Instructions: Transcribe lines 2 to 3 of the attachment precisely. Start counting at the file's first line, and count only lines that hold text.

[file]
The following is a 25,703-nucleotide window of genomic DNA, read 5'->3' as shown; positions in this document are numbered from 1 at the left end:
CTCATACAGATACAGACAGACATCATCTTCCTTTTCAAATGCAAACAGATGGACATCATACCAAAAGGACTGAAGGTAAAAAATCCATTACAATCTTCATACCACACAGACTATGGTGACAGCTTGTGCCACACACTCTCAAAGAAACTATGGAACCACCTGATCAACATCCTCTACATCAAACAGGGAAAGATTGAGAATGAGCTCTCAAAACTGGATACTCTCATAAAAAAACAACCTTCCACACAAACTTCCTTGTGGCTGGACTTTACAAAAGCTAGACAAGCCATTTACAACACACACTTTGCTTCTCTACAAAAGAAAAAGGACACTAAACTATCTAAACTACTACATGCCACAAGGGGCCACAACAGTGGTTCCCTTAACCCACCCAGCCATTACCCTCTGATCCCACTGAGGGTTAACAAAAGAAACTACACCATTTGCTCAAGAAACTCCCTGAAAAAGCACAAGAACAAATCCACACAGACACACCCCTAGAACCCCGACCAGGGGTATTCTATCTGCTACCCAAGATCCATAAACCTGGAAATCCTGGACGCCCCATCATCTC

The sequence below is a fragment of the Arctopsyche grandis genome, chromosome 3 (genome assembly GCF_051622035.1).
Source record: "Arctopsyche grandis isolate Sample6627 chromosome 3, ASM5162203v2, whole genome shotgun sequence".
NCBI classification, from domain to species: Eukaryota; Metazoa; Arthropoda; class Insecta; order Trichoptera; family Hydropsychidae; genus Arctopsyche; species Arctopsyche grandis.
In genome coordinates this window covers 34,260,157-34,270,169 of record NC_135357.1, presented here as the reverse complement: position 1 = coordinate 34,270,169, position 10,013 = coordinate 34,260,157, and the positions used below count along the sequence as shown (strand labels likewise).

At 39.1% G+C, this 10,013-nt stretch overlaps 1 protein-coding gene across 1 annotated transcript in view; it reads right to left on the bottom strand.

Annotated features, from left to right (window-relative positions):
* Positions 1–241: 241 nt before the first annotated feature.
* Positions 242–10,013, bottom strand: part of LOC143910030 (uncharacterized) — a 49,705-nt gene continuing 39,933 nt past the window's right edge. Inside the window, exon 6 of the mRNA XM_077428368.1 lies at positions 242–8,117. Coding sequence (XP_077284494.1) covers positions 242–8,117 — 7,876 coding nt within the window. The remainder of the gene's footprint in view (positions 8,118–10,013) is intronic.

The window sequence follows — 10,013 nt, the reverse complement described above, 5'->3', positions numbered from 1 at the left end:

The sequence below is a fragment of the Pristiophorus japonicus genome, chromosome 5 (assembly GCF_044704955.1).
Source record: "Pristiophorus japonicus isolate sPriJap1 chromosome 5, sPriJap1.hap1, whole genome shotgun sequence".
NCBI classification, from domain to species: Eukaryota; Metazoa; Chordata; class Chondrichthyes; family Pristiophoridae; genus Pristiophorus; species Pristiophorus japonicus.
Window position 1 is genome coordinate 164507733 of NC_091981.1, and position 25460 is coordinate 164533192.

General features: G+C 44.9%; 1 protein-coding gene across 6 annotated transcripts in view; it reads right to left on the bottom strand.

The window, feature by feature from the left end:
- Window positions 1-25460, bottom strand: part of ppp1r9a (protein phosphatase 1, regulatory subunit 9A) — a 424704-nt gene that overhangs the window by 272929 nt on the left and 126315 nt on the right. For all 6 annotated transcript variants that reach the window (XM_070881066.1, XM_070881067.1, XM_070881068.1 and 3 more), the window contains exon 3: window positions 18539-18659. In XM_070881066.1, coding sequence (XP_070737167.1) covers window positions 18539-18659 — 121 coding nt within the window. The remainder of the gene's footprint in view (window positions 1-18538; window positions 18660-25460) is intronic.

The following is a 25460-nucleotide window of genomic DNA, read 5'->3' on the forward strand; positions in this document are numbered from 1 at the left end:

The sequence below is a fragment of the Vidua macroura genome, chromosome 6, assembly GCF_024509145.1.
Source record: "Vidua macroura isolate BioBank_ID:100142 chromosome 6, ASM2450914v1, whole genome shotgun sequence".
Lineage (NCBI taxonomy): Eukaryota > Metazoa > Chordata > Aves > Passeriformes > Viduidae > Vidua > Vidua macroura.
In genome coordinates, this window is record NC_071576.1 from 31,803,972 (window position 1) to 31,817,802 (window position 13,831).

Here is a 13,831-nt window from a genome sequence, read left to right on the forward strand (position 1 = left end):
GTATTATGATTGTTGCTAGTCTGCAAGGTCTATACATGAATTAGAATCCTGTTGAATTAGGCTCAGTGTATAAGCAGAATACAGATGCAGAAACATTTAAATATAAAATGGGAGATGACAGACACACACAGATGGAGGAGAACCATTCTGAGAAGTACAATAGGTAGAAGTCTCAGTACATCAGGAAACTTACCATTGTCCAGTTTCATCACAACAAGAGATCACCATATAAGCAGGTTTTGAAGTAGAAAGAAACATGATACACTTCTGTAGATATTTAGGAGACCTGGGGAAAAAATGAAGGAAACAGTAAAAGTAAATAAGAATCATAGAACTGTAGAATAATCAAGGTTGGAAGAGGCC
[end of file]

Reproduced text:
CTCATACAGATACAGACAGACATCATCTTCCTTTTCAAATGCAAACAGATGGACATCATACCAAAAGGACTGAAGGTAAAAAATCCATTACAATCTTCATACCACACAGACTATGGTGACAGCTTGTGCCACACACTCTCAAAGAAACTATGGAACCACCTGATCAACATCCTCTACATCAAACAGGGAAAGATTGAGAATGAGCTCTCAAAACTGGATACTCTCATAAAAAAACAACCTTCCACACAAACTTCCTTGTGGCTGGACTTTACAAAAGCTAGACAAGCCATTTACAACACACACTTTGCTTCTCTACAAAAGAAAAAGGACACTAAACTATCTAAACTACTACATGCCACAAGGGGCCACAACAGTGGTTCCCTTAACCCACCCAGCCATTACCCTCTGATCCCACTGAGGGTTAACAAAAGAAACTACACCATTTGCTCAAGAAACTCCCTGAAAAAGCACAAGAACAAATCCACACAGACACACCCCTAGAACCCCGACCAGGGGTATTCTATCTGCTACCCAAGATCCATAAACCTGGAAATCCTGGACGCCCCATCATCTC

The sequence below is a fragment of the Arctopsyche grandis genome, chromosome 3 (genome assembly GCF_051622035.1).